Sunday, March 14, 2004

Taipei, Taiwan--Day 44

Today started off in the usual way, getting up and going to the zoo. I feel back to normal heath wise so that is much better. I headed downstairs to get a taxi and asked for one that could speak a little bit of English so that s/he could come in with me and help me out in the zoo. No luck--I was told by the concierge that “no taxi drivers speak English” (hmmm, I wasn’t so sure about that) and unfortunately the one that took me to the zoo didn’t. Never mind, I could handle this on my own.

What’s hippo in Mandarin Chinese again?

Anyways I get dropped off at the zoo and head inside, buying my ticket and refusing to buy binoculars and other various things that were being sold outside, including cobs of corn. Everywhere I looked there were people eating corn. I had my temperature taken on my forehead as I entered the zoo (for SARS) and was allowed to enter and headed over to the Information desk to find a map in English. The girls working at the desk hardly had to even glance at me before handing me an English language map. I got my map and stopped at the restroom and to get a drink and managed to lose my map in the process so I had to go back and get another. Finally I was on my way to see the hippos.

I walked uphill to the hippo habitat which was in the African Animals section. The Taipei Zoo was a full-on zoo, with a huge tram system (luckily I could get to the hippos without using the tram!) and was jam packed with people since it is Sunday today. I guess I haven’t really thought about the fact that most of my trips to the zoos have been during the week, when less people visit, and I was pleasantly surprised to see all of the people since it added more to the zoo’s character so to speak.

Anyways, I finally found the hippos and walked up to their habitat to peer down onto them in the water. I counted one, two, three…..six, seven, eight….oh god, ten, eleven…THIRTEEN HIPPOS! Oh my god! THIRTEEN! There were eleven of them on one side of the bars closest to the people watching pond that they were in and two on the other side (I assumed one side was for the females and one was for the males, but I wasn’t sure). I couldn’t believe it. Boy, I was sure in for it today! How on earth was I going to tell thirteen different hippos apart??!!?

I took a load of pictures but then realized how useless it was going to be to have the pictures but not have anyone to help me tell them apart then and there since there were so many. Plus they were all moving about so fast (as fast as hippos move really) and going around in the water so it made it even more problematic. So I walked back towards the entrance, which was a fair amount of walking, and found the “Administration Building” halfway back to the Entrance. There I ran into three zoo employees sporting bright orange and green vests and I thought for sure that they could help me.

No luck, they simply told me that there were thirteen hippos and that they didn’t have names, just numbers. One through Thirteen, and no, they couldn’t help me tell them apart, and no I couldn’t speak with the hippo keeper, and maybe I could look it up on the internet.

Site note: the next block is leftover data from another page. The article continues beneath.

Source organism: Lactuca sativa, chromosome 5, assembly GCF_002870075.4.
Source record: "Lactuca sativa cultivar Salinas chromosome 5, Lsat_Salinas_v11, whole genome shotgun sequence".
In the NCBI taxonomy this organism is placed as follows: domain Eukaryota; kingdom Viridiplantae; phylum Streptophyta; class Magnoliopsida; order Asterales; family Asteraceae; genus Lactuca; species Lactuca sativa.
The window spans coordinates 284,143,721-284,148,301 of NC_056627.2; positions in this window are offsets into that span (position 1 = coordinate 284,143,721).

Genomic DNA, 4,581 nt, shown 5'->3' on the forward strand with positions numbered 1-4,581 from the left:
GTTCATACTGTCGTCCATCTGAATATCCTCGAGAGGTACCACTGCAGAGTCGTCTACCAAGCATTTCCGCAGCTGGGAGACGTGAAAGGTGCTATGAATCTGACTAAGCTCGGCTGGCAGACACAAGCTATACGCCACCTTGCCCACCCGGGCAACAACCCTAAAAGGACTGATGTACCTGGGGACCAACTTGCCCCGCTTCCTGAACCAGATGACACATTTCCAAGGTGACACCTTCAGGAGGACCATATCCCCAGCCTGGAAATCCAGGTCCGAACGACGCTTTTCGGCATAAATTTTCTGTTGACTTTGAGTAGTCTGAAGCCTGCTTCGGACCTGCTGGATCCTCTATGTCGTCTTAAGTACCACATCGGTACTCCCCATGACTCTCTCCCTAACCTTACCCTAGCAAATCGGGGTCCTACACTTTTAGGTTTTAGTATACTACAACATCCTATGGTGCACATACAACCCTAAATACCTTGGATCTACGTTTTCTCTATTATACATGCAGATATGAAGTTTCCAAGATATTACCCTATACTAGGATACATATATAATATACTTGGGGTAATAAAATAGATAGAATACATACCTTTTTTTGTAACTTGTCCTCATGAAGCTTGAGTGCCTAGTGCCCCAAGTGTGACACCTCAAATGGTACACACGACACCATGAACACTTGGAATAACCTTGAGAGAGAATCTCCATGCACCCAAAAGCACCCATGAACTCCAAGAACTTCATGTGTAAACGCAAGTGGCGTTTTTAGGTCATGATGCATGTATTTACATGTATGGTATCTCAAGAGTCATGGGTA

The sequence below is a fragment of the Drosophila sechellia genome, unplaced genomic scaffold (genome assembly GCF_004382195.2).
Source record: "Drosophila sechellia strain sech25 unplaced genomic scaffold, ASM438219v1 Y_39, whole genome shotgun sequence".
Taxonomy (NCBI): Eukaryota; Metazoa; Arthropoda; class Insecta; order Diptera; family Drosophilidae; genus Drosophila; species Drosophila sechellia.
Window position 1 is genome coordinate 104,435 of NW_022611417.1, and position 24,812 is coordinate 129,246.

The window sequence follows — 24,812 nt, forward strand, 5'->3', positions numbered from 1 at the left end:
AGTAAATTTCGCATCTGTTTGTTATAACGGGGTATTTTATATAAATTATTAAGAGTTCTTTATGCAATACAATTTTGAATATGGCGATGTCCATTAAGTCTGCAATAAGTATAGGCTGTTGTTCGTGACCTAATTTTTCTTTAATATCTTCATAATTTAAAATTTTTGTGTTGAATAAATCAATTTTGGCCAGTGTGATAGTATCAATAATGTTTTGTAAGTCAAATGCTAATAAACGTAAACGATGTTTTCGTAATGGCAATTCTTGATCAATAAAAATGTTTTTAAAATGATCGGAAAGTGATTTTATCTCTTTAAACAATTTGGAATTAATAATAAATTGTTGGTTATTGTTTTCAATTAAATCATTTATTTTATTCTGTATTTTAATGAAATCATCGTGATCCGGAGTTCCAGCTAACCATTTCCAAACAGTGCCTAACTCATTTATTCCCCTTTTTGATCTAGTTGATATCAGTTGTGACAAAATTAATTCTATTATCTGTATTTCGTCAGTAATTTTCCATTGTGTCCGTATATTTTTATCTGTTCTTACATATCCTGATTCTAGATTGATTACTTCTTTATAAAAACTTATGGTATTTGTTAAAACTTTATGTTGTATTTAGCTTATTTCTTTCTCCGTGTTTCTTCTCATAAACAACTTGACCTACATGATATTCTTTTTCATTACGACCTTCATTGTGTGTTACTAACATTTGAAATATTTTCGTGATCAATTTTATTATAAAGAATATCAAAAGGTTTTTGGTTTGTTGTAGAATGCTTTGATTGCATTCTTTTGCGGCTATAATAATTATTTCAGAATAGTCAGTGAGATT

Great. That was no help, what do you mean they don’t have names? I decided to head back to the Information desk at the front of the zoo to see if they could help me there. I got back to the desk and tried my best to explain my situation to the three girls working there, all of which could speak just a little bit of English. I told them that I needed to take pictures (gesturing with my hands) and got out the pictures of the hippos on my camera that I had already taken to show them what I meant. One girl got on the phone while the others told me that sorry, I had to book a private tour 10 days in advance for 30 people if I wanted to have someone tell me the names of the hippos. Hmm…

The girl gets off the phone and hands it to me. Hello? I start talking to the woman on the other line and try to explain to her what I am doing, and why I am here. I tell her that I am from the States and doing a project for a friend and I need the hippo pictures along with their names. She seems wary of my intentions but only do I realize later that it was because it was almost time for their lunch break so she couldn’t help me until after 1:30. Fine, we agreed to meet up at the hippo habitat at 1:30 and she could help me figure out which hippo was which. Perfect! I hung up and thanked the girls at the information desk, not being able to believe my luck that they actually understood me and that someone was going to help me!

So the next hour and a half I spent getting a corn dog from a vendor and walking around the nocturnal animals exhibit trying to make the time pass. I sat outside for a while reading my guidebook and waiting for Ellen (my new guide) to show up. At 1:20 I headed over to the hippos and stood by them waiting for Ellen but realized that I had absolutely no idea what she would look like. I waited and waited, and fifteen minutes later she still hadn’t shown up. I looked and looked for the green vests that I thought she would be wearing until a woman came up to me and held out her hand.

Oh, I said and shook her hand excitedly. She could tell it was me just from they way I was looking around, and I was probably sticking out more than I realized amongst all of the Taiwanese. We walked over to look over into the hippo enclosure and she said that I should wait right there for the hippo keeper to come. Hurray! The hippo keeper was coming! This could only mean good things. I asked her about the thirteen hippos, but she looked at me all confused. Thirteen? She says, there are SIXTEEN! What?!?! I looked and counted fourteen outside (I must have missed one) and apparently there were two being kept inside away from the others. SIXTEEN!! Goodness gracious. Ellen said that she would be right back and went to go check where the hippo keeper was in his office. She walked back off in the direction that she came from and I stood there waiting for fifteen more minutes until she eventually came back. She said that she would meet me back near the hippos at 3:15 because at 3:30 they were to be fed, according to the hippo keeper. She also assured me that each of them had their own specific Chinese name and that no, they weren’t just numbered one through thirteen (or rather sixteen!).